Ethos and Ideology of Knowledge Organization: Toward Precepts for and Engaged Knowledge Organization Drawing on The Arts and Crafts Movement, Critical Theory, and Žižek
Tennis, Joseph T.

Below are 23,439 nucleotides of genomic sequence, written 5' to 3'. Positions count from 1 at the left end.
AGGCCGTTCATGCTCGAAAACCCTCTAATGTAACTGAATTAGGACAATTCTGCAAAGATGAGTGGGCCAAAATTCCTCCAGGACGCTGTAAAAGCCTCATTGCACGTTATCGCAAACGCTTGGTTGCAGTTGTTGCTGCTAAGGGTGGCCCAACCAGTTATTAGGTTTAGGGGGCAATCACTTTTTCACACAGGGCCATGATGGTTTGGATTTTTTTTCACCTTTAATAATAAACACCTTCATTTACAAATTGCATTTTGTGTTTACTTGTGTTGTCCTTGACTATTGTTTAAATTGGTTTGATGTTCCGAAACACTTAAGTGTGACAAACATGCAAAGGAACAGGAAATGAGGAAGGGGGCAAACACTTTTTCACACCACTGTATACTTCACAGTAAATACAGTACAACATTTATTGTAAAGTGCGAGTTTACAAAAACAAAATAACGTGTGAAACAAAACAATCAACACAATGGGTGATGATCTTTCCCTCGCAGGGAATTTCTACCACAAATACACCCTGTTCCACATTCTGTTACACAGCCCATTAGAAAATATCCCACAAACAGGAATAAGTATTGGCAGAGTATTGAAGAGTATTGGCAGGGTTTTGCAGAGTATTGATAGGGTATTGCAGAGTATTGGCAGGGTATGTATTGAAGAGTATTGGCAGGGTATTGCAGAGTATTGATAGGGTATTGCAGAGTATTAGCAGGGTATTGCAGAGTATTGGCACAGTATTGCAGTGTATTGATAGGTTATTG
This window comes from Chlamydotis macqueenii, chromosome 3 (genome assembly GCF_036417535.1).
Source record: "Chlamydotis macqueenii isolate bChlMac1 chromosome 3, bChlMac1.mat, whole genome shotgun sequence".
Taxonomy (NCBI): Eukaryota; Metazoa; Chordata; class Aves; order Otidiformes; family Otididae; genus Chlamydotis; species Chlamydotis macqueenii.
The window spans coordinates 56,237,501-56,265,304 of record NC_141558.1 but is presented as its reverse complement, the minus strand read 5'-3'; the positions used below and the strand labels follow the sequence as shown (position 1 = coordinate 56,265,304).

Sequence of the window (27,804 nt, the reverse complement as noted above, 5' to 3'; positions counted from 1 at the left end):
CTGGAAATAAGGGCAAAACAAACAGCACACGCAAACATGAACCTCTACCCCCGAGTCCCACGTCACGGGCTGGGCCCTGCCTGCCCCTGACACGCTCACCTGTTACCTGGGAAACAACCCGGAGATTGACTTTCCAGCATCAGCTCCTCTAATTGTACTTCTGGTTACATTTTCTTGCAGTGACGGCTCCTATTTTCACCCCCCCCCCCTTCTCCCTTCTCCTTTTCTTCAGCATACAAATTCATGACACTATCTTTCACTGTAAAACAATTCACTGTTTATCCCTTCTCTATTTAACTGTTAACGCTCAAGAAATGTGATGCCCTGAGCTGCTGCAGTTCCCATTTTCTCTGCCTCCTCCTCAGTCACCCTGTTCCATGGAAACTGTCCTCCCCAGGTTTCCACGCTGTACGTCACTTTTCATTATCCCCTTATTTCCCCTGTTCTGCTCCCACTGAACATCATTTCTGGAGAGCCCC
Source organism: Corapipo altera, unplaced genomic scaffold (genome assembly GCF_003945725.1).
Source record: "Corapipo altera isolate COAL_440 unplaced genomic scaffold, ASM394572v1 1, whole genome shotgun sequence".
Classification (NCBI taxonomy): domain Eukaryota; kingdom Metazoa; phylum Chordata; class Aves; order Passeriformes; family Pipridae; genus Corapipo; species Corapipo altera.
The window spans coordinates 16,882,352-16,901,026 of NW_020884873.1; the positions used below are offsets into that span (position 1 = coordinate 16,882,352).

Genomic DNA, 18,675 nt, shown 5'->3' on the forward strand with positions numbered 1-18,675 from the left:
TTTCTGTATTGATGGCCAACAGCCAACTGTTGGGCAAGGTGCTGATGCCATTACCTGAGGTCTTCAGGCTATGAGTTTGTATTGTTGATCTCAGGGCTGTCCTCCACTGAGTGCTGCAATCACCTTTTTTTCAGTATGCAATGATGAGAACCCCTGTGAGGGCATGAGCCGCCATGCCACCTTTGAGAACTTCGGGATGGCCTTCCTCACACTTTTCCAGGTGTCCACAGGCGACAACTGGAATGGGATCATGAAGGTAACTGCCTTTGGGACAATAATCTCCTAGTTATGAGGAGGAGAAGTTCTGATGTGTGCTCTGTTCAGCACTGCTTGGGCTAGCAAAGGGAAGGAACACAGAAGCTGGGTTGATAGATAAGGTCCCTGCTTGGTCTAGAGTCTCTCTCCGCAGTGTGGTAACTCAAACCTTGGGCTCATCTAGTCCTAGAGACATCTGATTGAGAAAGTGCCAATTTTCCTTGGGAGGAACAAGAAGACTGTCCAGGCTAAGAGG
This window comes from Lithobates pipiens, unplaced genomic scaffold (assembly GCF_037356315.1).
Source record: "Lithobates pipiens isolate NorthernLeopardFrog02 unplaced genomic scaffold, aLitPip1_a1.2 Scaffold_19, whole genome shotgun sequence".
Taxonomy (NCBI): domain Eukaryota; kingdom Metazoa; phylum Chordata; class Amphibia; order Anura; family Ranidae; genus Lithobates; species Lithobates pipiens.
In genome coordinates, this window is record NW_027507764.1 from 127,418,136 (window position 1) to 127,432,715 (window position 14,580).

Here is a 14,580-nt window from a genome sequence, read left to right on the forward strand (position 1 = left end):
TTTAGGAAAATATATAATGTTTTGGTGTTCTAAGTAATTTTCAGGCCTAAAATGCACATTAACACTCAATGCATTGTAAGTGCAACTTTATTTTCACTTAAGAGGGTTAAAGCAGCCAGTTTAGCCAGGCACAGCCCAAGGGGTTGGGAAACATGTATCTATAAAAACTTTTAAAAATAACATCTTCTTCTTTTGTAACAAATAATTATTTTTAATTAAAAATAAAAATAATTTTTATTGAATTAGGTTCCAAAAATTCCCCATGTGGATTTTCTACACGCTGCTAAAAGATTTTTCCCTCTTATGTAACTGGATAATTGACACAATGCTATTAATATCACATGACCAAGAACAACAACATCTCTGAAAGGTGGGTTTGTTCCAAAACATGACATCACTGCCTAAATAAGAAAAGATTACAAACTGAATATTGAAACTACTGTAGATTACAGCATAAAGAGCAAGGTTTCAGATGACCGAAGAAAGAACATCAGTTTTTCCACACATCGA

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Ethos is the spirit that motivates ideas and practices. When we talk casually about the ethos of a town, state, or country we are describing the fundamental or at least underlying rationale for action, as we see it. Ideology is a way of looking at things.It is the set of ideas that constitute one’s goals, expectations, and actions. In this brief essay I want to create a space where we might talk about the ethos and ideology in knowledge organization from a particular point of view; combining ideas and inspiration from the Arts and Crafts movement of the early Twentieth Century, critical theory in extant knowledge organization work, the work of Slavoj Žižek, and the work of Thich Nhat Hahn on Engaged Buddhism.I will expand more below, but we can say here and now that there are many open questions about ethos and ideology in and of knowledge organization, both its practice and products. Many of them in classification, positioned as they are around identity politics of race, gender, and other marginalized groups, ask the classificationist to be mindful of the choice of terms and relationships between terms. From this work we understand that race and gender requires special consideration, which manifests as a particular concern for the form of representation inside extant schemes. Even with these advances in our understanding there are still other categories about which we must make decisions and take action. For example, there are ethical decisions about fiduciary resource allocation, political decisions about standards adoption, and even broader zeitgeist considerations like the question of Fordist conceptions (Day, 2001; Tennis 2006) of the mechanics of description and representation present in much of today’s practice.Just as taking action in a particular way is an ethical concern, so too is avoiding a lack of action. Scholars in Knowledge Organization have also looked at the absence of what we might call right action in the context of cataloguing and classification. This leads to some problems above, and hints at larger ethical concerns of watching a subtle semantic violence go on without intervention (Bowker and Star, 2001; Bade 2006).The problem is not to act or not act, but how to act or not act in an ethical way, or at least with ethical considerations. The action advocated by an ethical consideration for knowledge organization is an engaged one, and it is here where we can take a nod from contemporary ethical theory advanced by Engaged Buddhism. In this context we can see the manifestation of fourteen precepts that guide ethical action, and warn against lack of action.
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